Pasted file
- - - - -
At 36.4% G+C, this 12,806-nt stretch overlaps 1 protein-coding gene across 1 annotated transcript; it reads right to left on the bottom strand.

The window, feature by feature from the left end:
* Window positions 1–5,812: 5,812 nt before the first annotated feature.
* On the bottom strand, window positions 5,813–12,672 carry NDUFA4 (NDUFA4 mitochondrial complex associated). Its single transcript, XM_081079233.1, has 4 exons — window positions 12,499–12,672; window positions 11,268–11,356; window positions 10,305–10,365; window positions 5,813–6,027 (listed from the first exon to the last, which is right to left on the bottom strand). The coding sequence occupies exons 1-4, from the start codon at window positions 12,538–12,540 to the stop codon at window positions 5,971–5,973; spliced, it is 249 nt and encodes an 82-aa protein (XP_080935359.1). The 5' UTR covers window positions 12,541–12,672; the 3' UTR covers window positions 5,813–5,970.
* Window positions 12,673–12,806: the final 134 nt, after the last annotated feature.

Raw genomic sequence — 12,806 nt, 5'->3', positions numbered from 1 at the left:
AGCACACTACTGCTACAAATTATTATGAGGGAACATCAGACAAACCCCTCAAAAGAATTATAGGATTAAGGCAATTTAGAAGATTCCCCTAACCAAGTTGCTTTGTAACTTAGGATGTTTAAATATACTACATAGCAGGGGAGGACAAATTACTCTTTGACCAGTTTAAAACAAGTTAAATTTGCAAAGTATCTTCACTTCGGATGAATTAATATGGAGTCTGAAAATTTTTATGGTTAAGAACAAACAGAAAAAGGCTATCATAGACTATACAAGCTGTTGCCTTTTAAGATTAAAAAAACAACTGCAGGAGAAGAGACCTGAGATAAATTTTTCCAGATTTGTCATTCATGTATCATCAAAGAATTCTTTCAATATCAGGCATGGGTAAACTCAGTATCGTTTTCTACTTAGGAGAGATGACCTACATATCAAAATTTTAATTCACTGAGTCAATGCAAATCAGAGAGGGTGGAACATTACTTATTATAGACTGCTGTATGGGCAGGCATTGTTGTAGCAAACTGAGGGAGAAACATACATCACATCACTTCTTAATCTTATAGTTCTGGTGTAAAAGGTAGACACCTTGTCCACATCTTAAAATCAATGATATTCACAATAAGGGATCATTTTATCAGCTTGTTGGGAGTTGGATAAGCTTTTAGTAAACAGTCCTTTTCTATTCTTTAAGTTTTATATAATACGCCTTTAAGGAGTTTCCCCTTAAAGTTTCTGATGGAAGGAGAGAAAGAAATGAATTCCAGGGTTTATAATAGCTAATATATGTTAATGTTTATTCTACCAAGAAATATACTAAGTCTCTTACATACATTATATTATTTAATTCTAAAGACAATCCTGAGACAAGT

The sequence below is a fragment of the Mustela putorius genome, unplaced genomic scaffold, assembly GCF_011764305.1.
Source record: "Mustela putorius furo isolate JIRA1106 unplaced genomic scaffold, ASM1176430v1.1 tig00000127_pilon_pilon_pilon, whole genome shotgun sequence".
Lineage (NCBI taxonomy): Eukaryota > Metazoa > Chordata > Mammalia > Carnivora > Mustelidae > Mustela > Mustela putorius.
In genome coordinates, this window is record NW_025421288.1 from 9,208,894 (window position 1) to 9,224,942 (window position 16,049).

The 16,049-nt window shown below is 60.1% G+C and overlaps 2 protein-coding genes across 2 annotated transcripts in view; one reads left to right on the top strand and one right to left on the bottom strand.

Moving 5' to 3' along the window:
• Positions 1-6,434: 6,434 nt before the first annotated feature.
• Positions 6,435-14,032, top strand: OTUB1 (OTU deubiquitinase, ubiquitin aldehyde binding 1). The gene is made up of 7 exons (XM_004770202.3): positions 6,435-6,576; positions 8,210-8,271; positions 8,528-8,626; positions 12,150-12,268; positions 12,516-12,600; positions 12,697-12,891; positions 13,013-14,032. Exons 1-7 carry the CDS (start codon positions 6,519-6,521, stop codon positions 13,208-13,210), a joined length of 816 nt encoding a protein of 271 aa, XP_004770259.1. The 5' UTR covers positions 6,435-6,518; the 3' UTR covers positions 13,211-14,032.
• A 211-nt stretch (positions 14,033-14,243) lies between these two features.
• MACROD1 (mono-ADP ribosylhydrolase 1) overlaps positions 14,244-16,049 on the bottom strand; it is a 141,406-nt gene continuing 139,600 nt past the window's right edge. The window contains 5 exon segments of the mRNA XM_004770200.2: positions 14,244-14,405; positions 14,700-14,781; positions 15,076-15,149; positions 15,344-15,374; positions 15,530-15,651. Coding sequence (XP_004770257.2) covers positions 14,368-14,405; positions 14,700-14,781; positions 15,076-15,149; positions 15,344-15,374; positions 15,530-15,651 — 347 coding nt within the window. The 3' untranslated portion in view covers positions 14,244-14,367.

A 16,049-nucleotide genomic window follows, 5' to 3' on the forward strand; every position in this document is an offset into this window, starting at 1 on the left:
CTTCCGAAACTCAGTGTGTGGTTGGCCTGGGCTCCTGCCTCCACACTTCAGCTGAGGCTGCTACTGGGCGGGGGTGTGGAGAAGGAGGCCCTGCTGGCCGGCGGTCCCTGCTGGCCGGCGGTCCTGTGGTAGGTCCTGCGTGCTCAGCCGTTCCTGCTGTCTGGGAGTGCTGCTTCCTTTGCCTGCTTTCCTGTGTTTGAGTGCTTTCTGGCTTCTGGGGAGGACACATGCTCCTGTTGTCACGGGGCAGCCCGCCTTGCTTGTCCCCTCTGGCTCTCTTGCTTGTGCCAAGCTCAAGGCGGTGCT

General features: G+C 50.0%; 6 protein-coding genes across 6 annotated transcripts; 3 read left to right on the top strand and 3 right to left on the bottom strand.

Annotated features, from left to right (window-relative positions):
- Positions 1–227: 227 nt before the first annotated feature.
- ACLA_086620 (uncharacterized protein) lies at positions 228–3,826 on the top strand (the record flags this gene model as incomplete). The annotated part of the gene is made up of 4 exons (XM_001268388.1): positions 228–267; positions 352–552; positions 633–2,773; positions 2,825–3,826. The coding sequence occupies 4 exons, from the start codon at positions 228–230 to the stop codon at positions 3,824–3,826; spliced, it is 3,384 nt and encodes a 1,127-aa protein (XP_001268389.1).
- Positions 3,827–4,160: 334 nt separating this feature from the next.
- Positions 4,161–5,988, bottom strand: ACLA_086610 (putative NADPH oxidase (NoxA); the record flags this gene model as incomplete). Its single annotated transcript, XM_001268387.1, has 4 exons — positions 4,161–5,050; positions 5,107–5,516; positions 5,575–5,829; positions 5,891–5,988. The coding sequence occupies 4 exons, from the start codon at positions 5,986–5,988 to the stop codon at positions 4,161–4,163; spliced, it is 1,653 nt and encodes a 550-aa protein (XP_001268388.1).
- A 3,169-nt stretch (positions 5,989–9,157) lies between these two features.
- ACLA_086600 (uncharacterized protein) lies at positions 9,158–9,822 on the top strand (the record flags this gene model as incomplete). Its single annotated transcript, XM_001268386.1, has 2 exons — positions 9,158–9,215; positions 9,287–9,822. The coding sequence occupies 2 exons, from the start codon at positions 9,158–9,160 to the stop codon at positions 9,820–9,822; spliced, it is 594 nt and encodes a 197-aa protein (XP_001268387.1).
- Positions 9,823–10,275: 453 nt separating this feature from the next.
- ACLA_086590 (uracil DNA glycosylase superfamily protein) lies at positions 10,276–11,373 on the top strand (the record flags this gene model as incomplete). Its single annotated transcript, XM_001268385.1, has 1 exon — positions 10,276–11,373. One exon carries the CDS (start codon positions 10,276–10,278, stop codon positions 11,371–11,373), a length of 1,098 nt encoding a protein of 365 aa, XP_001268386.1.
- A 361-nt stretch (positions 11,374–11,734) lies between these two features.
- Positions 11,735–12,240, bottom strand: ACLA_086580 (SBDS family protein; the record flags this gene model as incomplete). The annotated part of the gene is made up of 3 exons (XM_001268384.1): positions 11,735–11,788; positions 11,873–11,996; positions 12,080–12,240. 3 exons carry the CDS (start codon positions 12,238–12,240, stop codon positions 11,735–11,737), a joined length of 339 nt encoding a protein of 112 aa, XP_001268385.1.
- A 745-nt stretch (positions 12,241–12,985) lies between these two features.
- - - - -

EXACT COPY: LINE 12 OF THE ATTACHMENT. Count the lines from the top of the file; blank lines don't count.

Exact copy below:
The 16,049-nt window shown below is 60.1% G+C and overlaps 2 protein-coding genes across 2 annotated transcripts in view; one reads left to right on the top strand and one right to left on the bottom strand.